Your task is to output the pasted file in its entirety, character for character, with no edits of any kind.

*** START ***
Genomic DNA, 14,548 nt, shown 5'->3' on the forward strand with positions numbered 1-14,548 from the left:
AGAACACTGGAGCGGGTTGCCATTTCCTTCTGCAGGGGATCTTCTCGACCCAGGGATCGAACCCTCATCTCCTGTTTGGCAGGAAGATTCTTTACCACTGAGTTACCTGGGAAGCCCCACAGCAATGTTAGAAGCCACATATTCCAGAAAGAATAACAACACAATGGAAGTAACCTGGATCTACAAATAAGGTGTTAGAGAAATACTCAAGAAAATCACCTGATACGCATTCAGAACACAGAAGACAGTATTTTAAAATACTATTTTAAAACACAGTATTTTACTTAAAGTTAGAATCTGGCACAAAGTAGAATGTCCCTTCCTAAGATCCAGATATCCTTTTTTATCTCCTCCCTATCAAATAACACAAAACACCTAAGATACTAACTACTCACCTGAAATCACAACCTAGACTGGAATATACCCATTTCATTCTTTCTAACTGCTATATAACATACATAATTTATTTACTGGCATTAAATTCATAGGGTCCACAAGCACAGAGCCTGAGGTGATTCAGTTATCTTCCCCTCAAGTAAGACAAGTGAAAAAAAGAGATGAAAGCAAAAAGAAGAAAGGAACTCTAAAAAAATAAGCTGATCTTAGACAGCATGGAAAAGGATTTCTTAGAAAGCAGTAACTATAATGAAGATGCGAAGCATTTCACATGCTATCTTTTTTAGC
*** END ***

Genomic DNA, 14,548 nt, shown 5'->3' on the forward strand with positions numbered 1-14,548 from the left:
AGAACACTGGAGCGGGTTGCCATTTCCTTCTGCAGGGGATCTTCTCGACCCAGGGATCGAACCCTCATCTCCTGTTTGGCAGGAAGATTCTTTACCACTGAGTTACCTGGGAAGCCCCACAGCAATGTTAGAAGCCACATATTCCAGAAAGAATAACAACACAATGGAAGTAACCTGGATCTACAAATAAGGTGTTAGAGAAATACTCAAGAAAATCACCTGATACGCATTCAGAACACAGAAGACAGTATTTTAAAATACTATTTTAAAACACAGTATTTTACTTAAAGTTAGAATCTGGCACAAAGTAGAATGTCCCTTCCTAAGATCCAGATATCCTTTTTTATCTCCTCCCTATCAAATAACACAAAACACCTAAGATACTAACTACTCACCTGAAATCACAACCTAGACTGGAATATACCCATTTCATTCTTTCTAACTGCTATATAACATACATAATTTATTTACTGGCATTAAATTCATAGGGTCCACAAGCACAGAGCCTGAGGTGATTCAGTTATCTTCCCCTCAAGTAAGACAAGTGAAAAAAAGAGATGAAAGCAAAAAGAAGAAAGGAACTCTAAAAAAATAAGCTGATCTTAGACAGCATGGAAAAGGATTTCTTAGAAAGCAGTAACTATAATGAAGATGCGAAGCATTTCACATGCTATCTTTTTTAGC